Allegory lives! Once again, SF Playhouse pushes the boundaries. If you think there’s no way a musical production such as The Fantasticks could possibly be staged in such a small space, you’d be wrong. Artistic director (and director of the show) Bill English once again demonstrates that good things do come in small packages. While possibly my least favorite production of their season (allegorical 1960s fables just don’t do it for me, baby), it’s sure to please fans of the original and anyone in the mood for a love story with hints of Shakespeare and a bendable fourth-wall.
To a generation, The Fantasticks is timeless; there’s a reason why it’s the longest running musical in history with an astonishing 17,162 performances over its original 42-year run. It’s a cautionary tale about love, unpredictable human nature, the harshness of life, and, certainly, poetic and creative license. A simple story told in a fantastical manner and with some catchy tunes courtesy of Harvey Schmidt, it does indeed stand the test of time.
Someone who plants a garden is a very happy one!
This is the first musical I’ve seen at SF Playhouse. And I wondered: how would the relatively low ceilings and lack of microphones impact the singing?
It turns out, not one bit.
The songs are one of the highlights of this occasionally uneven production. Voices are clear, vibrant; especially Sepideh Mafi (as the love-smitten daughter Luisa) who’s soprano had a particularly pleasant and smooth tone. I had last seen her at San Jose Rep’s re-imaging of As You Like It and was equally impressed then. An upright piano, restored amidst a world devastated by ecological disaster (looking very much post-apocalyptic, see Escape from New York), provides an upbeat and, at times, a surprisingly effective accompaniment to the performers. Although I wasn’t quite sure how the almost green scenario fit into the story, it did, however, make for an intriguing, brooding set, in a Mad Max sort of way.
Plant a carrot, get a carrot.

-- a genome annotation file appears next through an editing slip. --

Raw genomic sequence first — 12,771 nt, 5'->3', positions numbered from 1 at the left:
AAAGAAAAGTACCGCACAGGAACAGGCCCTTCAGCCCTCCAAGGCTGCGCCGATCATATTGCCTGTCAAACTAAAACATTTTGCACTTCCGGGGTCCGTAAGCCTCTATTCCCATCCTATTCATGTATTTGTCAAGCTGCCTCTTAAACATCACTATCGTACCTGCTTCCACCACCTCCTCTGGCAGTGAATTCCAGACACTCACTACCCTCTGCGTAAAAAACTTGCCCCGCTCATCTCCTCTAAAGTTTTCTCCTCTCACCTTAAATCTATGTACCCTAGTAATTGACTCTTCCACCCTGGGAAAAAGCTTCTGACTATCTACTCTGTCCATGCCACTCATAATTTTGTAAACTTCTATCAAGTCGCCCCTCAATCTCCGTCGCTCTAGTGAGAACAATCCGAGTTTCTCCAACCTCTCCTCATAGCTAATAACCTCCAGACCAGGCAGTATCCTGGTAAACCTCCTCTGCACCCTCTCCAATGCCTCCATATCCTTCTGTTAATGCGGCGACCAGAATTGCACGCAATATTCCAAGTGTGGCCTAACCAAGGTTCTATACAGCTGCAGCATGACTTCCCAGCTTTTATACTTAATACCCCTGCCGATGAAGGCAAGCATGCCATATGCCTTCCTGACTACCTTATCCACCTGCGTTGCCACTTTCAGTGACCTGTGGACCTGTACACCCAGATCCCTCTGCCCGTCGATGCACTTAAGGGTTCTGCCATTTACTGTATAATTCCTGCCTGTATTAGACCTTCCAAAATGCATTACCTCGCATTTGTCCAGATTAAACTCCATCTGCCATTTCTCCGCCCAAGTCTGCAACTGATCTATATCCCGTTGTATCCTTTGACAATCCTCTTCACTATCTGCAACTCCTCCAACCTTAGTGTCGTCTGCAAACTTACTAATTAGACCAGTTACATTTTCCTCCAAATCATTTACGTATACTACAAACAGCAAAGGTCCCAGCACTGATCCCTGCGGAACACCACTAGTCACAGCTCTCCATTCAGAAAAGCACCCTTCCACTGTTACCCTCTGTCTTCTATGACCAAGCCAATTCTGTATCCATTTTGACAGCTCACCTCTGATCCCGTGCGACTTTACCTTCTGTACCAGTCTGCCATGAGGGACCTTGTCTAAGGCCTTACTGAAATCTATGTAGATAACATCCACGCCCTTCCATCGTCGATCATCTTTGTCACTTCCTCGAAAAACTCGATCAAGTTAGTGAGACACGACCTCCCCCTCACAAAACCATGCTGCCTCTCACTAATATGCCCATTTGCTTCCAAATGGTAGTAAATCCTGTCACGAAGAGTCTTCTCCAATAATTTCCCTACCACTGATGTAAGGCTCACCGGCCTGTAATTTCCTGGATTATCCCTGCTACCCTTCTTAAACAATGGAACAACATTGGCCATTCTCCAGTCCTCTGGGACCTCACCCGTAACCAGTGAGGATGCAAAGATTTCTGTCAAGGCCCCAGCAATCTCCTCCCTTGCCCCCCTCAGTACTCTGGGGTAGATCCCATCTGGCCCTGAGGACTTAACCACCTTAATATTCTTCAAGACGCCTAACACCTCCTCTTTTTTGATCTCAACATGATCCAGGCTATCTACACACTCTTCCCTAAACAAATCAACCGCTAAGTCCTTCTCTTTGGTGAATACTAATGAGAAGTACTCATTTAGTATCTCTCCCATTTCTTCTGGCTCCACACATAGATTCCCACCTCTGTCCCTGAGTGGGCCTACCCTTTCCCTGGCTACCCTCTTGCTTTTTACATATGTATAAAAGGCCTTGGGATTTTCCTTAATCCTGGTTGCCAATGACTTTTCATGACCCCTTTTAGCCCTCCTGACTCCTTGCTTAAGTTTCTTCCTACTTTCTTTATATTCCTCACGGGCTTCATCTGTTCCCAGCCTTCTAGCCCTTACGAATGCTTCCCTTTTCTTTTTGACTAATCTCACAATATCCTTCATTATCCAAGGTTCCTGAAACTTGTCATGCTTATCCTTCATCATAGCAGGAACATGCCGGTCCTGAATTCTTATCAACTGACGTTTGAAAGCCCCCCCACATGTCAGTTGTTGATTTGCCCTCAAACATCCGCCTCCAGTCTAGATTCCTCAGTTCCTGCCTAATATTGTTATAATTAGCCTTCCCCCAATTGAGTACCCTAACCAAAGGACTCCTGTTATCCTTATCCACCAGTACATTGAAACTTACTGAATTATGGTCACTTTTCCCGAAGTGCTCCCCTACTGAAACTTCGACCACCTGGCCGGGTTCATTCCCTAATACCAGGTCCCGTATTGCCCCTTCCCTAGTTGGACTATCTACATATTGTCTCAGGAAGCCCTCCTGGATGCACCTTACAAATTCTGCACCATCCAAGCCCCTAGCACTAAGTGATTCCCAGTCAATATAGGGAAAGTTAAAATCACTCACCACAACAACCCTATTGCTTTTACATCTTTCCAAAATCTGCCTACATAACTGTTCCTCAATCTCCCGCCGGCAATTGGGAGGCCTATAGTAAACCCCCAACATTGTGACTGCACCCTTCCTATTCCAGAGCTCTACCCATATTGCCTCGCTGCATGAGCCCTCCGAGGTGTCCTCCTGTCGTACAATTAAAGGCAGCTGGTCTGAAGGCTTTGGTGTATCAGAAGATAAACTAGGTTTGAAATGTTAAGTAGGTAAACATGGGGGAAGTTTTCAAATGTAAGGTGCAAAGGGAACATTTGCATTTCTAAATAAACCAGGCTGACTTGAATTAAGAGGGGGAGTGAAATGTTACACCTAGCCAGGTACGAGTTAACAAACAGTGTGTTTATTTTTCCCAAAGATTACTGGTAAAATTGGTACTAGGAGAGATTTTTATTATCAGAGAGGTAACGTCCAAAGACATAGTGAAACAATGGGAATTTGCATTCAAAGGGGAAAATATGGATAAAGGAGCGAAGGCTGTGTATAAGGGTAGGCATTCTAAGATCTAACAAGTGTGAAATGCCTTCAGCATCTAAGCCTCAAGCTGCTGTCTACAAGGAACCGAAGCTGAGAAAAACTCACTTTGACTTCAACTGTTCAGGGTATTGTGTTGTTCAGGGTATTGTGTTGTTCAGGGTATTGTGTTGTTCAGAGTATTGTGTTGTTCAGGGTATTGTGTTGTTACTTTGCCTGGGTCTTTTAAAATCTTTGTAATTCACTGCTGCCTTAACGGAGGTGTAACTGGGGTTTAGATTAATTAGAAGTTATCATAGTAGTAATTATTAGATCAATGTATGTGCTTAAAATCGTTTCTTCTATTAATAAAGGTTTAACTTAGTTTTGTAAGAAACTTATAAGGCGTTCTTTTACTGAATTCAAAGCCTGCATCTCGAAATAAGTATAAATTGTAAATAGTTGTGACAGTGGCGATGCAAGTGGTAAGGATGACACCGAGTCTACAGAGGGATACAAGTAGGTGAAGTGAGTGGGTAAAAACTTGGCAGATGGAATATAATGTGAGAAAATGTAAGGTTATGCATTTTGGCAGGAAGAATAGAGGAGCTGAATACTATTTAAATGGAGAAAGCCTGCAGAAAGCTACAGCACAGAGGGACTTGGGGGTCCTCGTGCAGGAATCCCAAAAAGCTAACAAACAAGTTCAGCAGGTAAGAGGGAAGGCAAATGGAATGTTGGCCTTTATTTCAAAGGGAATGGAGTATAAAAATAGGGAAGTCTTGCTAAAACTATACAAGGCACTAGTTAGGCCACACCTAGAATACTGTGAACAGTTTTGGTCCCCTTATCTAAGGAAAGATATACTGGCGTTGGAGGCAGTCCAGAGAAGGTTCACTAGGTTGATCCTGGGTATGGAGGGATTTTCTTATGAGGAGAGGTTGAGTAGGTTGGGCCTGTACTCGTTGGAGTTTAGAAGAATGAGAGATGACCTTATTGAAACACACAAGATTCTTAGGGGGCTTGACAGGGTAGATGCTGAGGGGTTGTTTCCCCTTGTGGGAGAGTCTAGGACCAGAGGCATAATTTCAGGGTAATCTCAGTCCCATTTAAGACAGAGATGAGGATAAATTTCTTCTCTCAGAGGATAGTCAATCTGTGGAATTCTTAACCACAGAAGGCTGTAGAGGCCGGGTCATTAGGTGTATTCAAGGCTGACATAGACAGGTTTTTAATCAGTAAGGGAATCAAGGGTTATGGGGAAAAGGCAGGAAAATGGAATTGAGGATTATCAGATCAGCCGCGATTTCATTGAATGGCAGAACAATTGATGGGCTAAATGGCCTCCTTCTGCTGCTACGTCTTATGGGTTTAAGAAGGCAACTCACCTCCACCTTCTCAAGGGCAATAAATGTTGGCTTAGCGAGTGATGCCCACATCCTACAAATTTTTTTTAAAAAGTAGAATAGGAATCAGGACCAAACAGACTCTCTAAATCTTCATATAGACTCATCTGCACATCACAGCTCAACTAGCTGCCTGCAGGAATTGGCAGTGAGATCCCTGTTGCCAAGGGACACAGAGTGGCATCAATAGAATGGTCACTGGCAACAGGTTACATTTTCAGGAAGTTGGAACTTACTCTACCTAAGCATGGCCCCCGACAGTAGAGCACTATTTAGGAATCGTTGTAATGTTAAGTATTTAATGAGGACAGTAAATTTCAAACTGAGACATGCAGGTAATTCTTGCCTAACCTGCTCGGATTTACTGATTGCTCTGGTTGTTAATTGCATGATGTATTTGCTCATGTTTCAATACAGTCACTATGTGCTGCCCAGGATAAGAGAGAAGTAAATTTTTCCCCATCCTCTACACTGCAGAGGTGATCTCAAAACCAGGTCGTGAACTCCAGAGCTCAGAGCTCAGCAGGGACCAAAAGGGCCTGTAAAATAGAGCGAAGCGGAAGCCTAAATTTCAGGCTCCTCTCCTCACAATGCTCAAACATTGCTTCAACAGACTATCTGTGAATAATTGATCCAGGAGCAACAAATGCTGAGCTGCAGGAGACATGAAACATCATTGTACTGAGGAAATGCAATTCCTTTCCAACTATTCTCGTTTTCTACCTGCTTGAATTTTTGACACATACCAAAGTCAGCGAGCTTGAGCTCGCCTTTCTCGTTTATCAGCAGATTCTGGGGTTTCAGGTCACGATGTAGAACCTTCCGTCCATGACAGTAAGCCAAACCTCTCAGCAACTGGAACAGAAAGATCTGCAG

Performances are decent, with a few less convincing moments. Ray Reinhardt, as the over-the-top Shakespearean actor was a crowd favorite. Popping up from below, he sauntered, gleefully delivering classic lines. Later he entertains as a would-be Captain Hook. Equally amusing were the extended death scenes. What’s not to love about a slow, funny, Monty Python-like death? Yusef Lambert dies at least once thanks to an imaginary arrow that he yanks at, pulling in and pushing out, until about 10 minutes later, he finally takes his last gasp. Tarek Khan even pauses his death sequence for a moment to take a shot. What flare!
Another highlight is the scene when Jeremey Kahn as lost love Matt gets a does of reality. He takes the brunt of a harsh world round and round; beaten to submission, set on fire, and almost torn to bloody shreds. Lover Luisa looks on in a dreamy state, while a feathered mask distorts her view of the savagery.
It depends on what you pay.
Watching The Fantasticks, I was reminded of the good work Stuart Bousel has done in Giant Bones which played earlier at EXIT Theatre. A clever assembly of Peter Beagle’s work, it shares a lot of the same allegorical, fourth-wall story-telling style combined with mystical and psychedelic elements.
If you like The Fantasticks, then you’re in for a treat. If you prefer contemporary, less-generational material, or theater sans psychedelic 60’s styling then it could be a long evening.
3 out of 5 stars
By Tom Jones and Harvey Schmidt
Directed by Bill English
Starring Joan Mankin, Ray Reinhardt, Yusef Lambert, Norman Munoz, Louis Parnell, Sepideh Moafi, Jeremy Kahn, Tarek Khan
Through September 4, 2010